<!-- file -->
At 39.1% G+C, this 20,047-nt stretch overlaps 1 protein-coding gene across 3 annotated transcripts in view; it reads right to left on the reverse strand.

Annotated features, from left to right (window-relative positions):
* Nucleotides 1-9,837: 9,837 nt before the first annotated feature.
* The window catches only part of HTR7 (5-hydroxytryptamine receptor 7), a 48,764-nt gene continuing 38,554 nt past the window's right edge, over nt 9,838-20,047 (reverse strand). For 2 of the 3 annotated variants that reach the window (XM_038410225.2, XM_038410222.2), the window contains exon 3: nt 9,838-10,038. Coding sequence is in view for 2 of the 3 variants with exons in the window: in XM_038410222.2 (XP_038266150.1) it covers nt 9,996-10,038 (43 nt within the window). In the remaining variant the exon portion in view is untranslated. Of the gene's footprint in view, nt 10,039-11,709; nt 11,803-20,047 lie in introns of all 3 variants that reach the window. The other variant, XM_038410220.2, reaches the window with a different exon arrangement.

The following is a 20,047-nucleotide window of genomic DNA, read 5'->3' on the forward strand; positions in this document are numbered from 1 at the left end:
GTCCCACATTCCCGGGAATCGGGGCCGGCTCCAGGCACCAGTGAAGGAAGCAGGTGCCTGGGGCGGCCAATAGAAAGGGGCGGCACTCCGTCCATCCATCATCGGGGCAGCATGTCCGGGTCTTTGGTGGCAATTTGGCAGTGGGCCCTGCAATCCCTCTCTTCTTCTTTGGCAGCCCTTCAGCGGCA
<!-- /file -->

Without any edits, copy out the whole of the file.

At 39.1% G+C, this 20,047-nt stretch overlaps 1 protein-coding gene across 3 annotated transcripts in view; it reads right to left on the reverse strand.

Annotated features, from left to right (window-relative positions):
* Nucleotides 1-9,837: 9,837 nt before the first annotated feature.
* The window catches only part of HTR7 (5-hydroxytryptamine receptor 7), a 48,764-nt gene continuing 38,554 nt past the window's right edge, over nt 9,838-20,047 (reverse strand). For 2 of the 3 annotated variants that reach the window (XM_038410225.2, XM_038410222.2), the window contains exon 3: nt 9,838-10,038. Coding sequence is in view for 2 of the 3 variants with exons in the window: in XM_038410222.2 (XP_038266150.1) it covers nt 9,996-10,038 (43 nt within the window). In the remaining variant the exon portion in view is untranslated. Of the gene's footprint in view, nt 10,039-11,709; nt 11,803-20,047 lie in introns of all 3 variants that reach the window. The other variant, XM_038410220.2, reaches the window with a different exon arrangement.

The following is a 20,047-nucleotide window of genomic DNA, read 5'->3' on the forward strand; positions in this document are numbered from 1 at the left end:
GTCCCACATTCCCGGGAATCGGGGCCGGCTCCAGGCACCAGTGAAGGAAGCAGGTGCCTGGGGCGGCCAATAGAAAGGGGCGGCACTCCGTCCATCCATCATCGGGGCAGCATGTCCGGGTCTTTGGTGGCAATTTGGCAGTGGGCCCTGCAATCCCTCTCTTCTTCTTTGGCAGCCCTTCAGCGGCA